Archiving a Landscape
Archiving a Landscape
From American Craft Inquiry: Volume 2, Issue 2
“For the soul, then, beauty is not defined as pleasantness of form but rather as the quality in things that invites absorption and contemplation.” ~Thomas Moore, Care of the Soul
My work was born of a place. Specifically, it was born of a dry, hard-scrabble landscape surrounding a house on a hill off of a dirt road in Gallup, New Mexico, where I spent my formative years. As a child, I wandered and memorized that landscape, finding perfect sandstone perches, observing as fallen cactus limbs slowly evolved into dried, lacy skeletons, squeezing unearthed coal in hopes of making diamonds, taking in the smell of juniper and wet dirt after a quick downpour. My family and I moved east for my teenage years, and perhaps it was the sudden absence of my foundational landscape that sealed its value for me. To this day, that southwestern land, with its subtle shades of green and brown, evokes a feeling of rightness, and of home.
Careful observation of natural forms in their habitats has been a long-standing personal occupation and fascination, and these observations form the basis for my work. The forms that plants, stones, and shells take over time are infinite and varied. Tree rings show evidence of growth, drought, and fire. Holes in stones found at the ocean’s edge could be evidence of natural mineral decay or of sea creatures that have bored their way through to make their small, protected homes. Scarlet pimpernel plants are small and grow low to the ground. Their flowers are coral-orange; after blooming they evolve into tiny, perfectly spherical capsules that eventually dry and split into halves, spilling out minuscule brown seeds for the next year’s cycle.
On close examination, what might have otherwise been overlooked can become an object of wonder and poetry. The gracefully downturned neck of the iris pod, emptied of its seeds, speaks of surrender, of life served in its rightful way, now nearly over. The golden nigella pod, standing proudly at the end of a long stem, is at once regal and thorny, hiding dark seeds and a fragile inner network, inviting one to marvel from a distance. Old pieces of driftwood piled on the banks of the Potomac River, smoothed over by time and the flow of water, invite wonder about their secret histories; perhaps they originated in many faraway places.
Observation of nature in varied environments, from desert to forest to tundra, brings an appreciation for both the amazing variety as well as the striking commonality of natural forms. Botanical specimens such as the devil pod (also known as a goat head), with its odd, bat-like appearance, are a wonder of evolution. They are hollow, black, and fierce in their appearance. Mahogany capsules are large and amazingly intricate, with a thick, woody outer layer and a thinner, yet still tough, inner layer; they open in sections to expose perfectly nestled seeds. Once freed, these seeds can fly on papery thin tails to the ground, leaving the exposed innermost center, an elongated oval with a ribbed tip. Just as amazing as these geometric marvels are the similar patterns to be found across species. Spirals can be found in grapevine and sweet pea tendrils, in the growth patterns of cacti, certain other succulents, even in shells. Star formations exist in sand dollars, in the opening pattern of many seedpods, and in the opening holes of the blue gum eucalyptus pod.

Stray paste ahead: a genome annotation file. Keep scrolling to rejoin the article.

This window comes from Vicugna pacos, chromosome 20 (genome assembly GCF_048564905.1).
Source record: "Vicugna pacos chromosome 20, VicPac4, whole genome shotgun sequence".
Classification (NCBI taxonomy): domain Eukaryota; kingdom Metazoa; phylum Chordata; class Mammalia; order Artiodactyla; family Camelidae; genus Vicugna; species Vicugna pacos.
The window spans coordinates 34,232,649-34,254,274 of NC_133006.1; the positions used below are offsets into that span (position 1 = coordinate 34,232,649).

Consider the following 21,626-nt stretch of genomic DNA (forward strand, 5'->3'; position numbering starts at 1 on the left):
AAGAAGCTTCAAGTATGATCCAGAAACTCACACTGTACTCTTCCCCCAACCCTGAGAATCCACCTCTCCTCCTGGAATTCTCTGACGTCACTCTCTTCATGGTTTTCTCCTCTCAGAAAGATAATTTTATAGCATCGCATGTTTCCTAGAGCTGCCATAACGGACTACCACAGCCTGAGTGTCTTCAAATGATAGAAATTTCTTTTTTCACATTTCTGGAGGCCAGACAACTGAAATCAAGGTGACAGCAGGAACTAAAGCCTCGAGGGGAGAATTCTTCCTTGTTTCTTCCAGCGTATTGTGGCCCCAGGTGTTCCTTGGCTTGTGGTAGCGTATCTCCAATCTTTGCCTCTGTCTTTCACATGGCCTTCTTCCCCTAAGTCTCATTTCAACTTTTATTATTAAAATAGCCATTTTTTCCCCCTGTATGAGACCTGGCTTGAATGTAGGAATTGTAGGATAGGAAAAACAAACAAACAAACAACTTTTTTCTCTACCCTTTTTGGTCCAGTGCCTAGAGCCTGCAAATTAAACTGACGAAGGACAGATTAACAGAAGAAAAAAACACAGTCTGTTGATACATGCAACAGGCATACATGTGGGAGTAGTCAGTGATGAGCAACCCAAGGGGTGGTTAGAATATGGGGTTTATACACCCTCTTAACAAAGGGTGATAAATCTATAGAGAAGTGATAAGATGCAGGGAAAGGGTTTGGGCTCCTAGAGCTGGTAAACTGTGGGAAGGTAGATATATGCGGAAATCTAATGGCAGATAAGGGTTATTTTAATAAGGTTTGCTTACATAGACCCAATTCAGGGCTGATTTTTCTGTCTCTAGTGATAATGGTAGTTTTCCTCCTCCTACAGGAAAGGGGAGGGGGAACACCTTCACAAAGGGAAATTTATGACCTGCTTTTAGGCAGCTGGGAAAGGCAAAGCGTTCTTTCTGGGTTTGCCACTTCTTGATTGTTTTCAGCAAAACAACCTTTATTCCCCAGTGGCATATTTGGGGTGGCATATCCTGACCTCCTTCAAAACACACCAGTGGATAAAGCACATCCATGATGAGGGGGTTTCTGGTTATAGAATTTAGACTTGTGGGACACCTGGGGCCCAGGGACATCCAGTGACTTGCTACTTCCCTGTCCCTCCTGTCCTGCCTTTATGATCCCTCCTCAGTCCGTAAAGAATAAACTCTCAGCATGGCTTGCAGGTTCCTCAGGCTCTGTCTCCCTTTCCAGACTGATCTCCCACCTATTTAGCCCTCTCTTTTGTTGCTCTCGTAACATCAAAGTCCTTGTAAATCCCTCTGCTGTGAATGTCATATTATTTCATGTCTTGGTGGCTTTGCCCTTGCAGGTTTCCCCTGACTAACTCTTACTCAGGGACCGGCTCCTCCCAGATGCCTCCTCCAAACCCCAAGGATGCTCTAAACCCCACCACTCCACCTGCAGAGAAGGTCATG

The natural materials I collect for my jewelry and sculptural works are organized and stored by place and by time. Items collected over decades are sorted and stored in various boxes or pressed in spine-stressed books. Reviewing my collection as part of my creative process becomes both a meditation on form and a survey of memory and personal history. In one old box I find cottonwood pods from a tree that stood next to a little restaurant with excellent Frito pie near Georgia O‘Keeffe’s Ghost Ranch. It was a memorable find, collected many years ago at a time when my work was just beginning to evolve into its current form. In another box I review a collection of old shells from Vancouver Island, originally shaped like cones but now so weathered they are lovely white ovate rings. They were found near a large fallen hollow tree where my husband, young son, and I sought refuge during a coastal downpour. Each item, whether found in colorful bloom or discovered cracked and old in a pile of debris, carries a story of its own existence, as well as a piece of my own. My collections of natural specimens remind me of places I’ve lived or visited, significant life chapters, and small moments that might otherwise have been forgotten. It is a great pleasure to pore over my collections of items and memories, looking for objects that will contribute to the essence of the feeling or dynamic I want to capture.
In the spirit of a child discovering a glorious pebble, it is a great joy for me to share my observations and creations with others through my work. In this sharing, I have met many fellow explorers. We compare notes on plant names, on varieties of galls and poppies, on native versus invasive species in different parts of the country. I am honored to receive materials in the mail from some of these others, sometimes to make commissioned work, other times purely because the sender wants to share a special find. Items I’ve been fortunate to receive include a box stuffed with amazingly varied dried mosses and lichens on twigs from Texas; purple sea anemone spines found on the island near where Amelia Earhart’s plane is thought to have gone down; a pressed clover bracelet, made on a first date and secretly saved for a special gift years later; dried flowers from the last garden of a deceased loved one. It’s my honor to be the holder of meaningful objects for others, and at times to create pieces that serve as memory objects for them of places, times, and relationships. The natural objects I collect serve as the raw materials for my jewelry and sculptural work. I plan my compositions over days of slow deliberation, examining and dissecting new and old materials, exploring form, gesture, or story. The compositions are then suspended, using dyed resins within small containers made of silver, wood, or steel. These containers serve as frames of focus. It is work that is made with the intention of sharing, and when pieces find new homes, I often feel a satisfying sense of catch-and-release.